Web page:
Monthly Archives: November 2015

Letter to the editor: Shaker museum sharing videos of forum speakers

From the Portland Press Herald, Nov. 16, 2015

Full-length videos of three talks in the Friends of Alfred Shaker Museum’s recent series of speakers — the Sid Emery Memorial Forum — are posted on our website at alfredshakermuseum.com/about-fasm/videos/. We encourage teachers to incorporate them in their course curricula and the interested public to view them.

The series of talks started Aug. 3 and ended Oct. 25. It included talks by:

  • Anita Sanchez, author of Mr. Lincoln’s Chair, who discussed how the Shakers obtained conscientious objector status from President Abraham Lincoln during the Civil War.
  • Richard Judd, co-editor of the new Historical Atlas of Maine and a professor at the University of Maine, who related the history of the book and talked about a “renaissance of Maine history” since the 1990s.
  • Native American historian and artist George Neptune of the Passamaquoddy Tribe, who tells the stories of early peoples in Maine and used his own artistic baskets in weaving the tale. He is an educator at Maine’s Abbe Museum.

Unfortunately, filming of the first talk in the series was unproductive because of technical difficulties.

That talk was by James Harmon, director of the Sanford International Film Festival and teacher at Sanford High School. He described his developing interest in filmmaking since childhood and how Sanford established the festival.

The Friends of the Alfred Shaker Museum are grateful to Harmon’s student film club and to Patrick Bonsant of Saco River TV for filming the presentations in the series.

We also thank the Maine Humanities Council, Kennebunk Savings Bank Foundation, Alfred Historical Society, and two private donors for supporting the series. We also appreciate the collaboration of the Sanford-Springvale Historical Society in co-hosting these events.

Barbara Carlson
President, Friends of Alfred Shaker Museum
Alfred

Shaker Museum to Show Film on Buxton’s Local History

BuxtonVid1115

In an addition to this summer season’s programming, the Alfred Shaker Museum will screen Buxton, Maine: An American Story on Sunday, Nov. 15 , at 1:30 p.m. at the museum. The video is a production of Saco River TV’s director, Patrick Bonsant, and Matthew Fletcher, with support from the Narragansett Number One Foundation.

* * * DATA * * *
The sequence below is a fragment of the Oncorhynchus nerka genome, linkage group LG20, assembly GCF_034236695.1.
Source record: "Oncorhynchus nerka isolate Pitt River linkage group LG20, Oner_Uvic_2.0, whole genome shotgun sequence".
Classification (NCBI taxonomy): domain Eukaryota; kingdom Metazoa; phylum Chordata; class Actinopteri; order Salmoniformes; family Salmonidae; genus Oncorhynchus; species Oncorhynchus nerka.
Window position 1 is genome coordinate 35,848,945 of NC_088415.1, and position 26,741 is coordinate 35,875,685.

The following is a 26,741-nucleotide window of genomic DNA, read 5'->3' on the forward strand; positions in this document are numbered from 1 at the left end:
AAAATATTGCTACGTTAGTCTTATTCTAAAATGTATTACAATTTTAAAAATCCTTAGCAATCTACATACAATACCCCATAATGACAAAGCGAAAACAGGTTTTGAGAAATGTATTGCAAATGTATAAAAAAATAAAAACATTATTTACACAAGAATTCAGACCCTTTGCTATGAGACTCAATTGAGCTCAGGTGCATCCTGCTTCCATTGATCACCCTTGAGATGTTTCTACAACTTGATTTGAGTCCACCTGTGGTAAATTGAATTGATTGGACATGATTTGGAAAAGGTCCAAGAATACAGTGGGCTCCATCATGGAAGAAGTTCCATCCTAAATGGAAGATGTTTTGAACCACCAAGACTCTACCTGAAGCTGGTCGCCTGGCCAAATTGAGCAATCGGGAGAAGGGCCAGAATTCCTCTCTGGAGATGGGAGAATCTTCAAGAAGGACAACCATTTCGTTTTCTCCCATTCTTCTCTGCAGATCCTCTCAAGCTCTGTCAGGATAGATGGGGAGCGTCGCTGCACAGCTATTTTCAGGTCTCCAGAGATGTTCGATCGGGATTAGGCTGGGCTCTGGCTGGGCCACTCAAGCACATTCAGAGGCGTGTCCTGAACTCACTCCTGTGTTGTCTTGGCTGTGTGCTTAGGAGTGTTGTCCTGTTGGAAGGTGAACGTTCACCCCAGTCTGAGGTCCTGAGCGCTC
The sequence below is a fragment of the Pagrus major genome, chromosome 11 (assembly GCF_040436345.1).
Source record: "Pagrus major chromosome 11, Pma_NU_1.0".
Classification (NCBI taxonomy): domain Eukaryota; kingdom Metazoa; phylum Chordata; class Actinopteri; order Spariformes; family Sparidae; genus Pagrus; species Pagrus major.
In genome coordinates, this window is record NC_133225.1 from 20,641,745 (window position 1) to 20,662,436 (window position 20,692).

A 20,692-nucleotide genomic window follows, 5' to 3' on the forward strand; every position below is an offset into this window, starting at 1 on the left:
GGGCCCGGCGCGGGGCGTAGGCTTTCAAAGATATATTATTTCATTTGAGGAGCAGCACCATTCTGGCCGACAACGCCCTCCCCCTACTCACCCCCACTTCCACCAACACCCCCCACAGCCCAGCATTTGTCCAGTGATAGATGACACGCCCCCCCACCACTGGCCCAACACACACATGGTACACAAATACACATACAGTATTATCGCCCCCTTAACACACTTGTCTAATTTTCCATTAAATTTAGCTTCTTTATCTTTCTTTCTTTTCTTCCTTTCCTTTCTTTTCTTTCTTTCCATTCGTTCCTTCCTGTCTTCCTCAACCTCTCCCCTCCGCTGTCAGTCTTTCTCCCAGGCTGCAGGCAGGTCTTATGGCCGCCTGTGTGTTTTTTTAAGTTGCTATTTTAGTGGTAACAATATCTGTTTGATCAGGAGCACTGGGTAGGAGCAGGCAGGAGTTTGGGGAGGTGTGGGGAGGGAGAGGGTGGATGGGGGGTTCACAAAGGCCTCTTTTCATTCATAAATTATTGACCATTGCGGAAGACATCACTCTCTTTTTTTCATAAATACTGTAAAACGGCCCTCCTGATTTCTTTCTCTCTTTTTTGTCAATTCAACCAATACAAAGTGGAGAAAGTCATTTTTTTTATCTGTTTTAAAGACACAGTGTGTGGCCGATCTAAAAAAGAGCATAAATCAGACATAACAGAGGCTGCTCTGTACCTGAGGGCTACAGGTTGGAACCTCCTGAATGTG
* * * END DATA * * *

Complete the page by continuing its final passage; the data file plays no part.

Bonsant will provide an introduction to the film before the screening. He and Fletcher taped, produced, and edited the film.

The film involved three years of work for Bonsant, who grew up in central Maine. He holds a BA in communications and media studies from the University of Southern Maine and enrolled in a seven-week program on video and film at Media Workshops in Rockport. He has worked as an evening editor at an ABC affiliate and has served as a media specialist for community tv networks in Portland and Gorham. He joined Saco River in Hollis as its director in 2007. Another documentary he produced, Saco River Indian Cellar, was a community film selection for MPBN three years ago.

While the current film focuses on Buxton, “the personal stories and the historical narrative will resonate with anyone who grew up in a small New England town,” he said. The narrative captures the distinctive history and development of much of Maine and its people. Since the full video is more than 2½ hours long, the Alfred museum’s screening will excerpt roughly the first 95 minutes for this presentation.

The film begins in the 1700s with the Native Americans and the first settlers and their families. With beautiful photography and a strong narrative, the film shows the emergence of dominant individuals and families, livelihoods, and industries over centuries and presents interviews with experts and current residents to capture its past and comments on its future. Many cultural institutions cooperated in the effort.

There will be no charge for viewers to see the film, but donations will be accepted with appreciation.

“We are very grateful that Patrick Bonsant offered us this program,” said Barbara Carlson, president of the Friends of Alfred Shaker Museum. “It is both insightful and enlightening.”

Museum Curator Linda Aaskov, who has ancestral roots in Buxton, noted that the production “might be said to be part of that ‘renaissance of Maine history’ that Sid Emery Memorial Forum speaker Richard Judd of the University of Maine recently cited in his Forum talk as a development of the last 20 years or more.

Videos of three presentations in the Forum series are now posted on the museum’s website. They include talks by Authors Anita Sanchez and Judd, and one about the history of Maine’s Native Americans by George Neptune of the Passamaquoddy tribe. The Forum co-hosts — Alfred Shaker Museum and the Sanford-Springvale Historical Society — hope that schools in Southern Maine will incorporate viewings of these talks in curricula for their students.

Museum Hours:

Museum Hours: 1 PM - 4 PM on Wednesdays and Saturdays, and by appointment.

Closing for the season on November 15.

Admission: Free. Donations are gratefully accepted.

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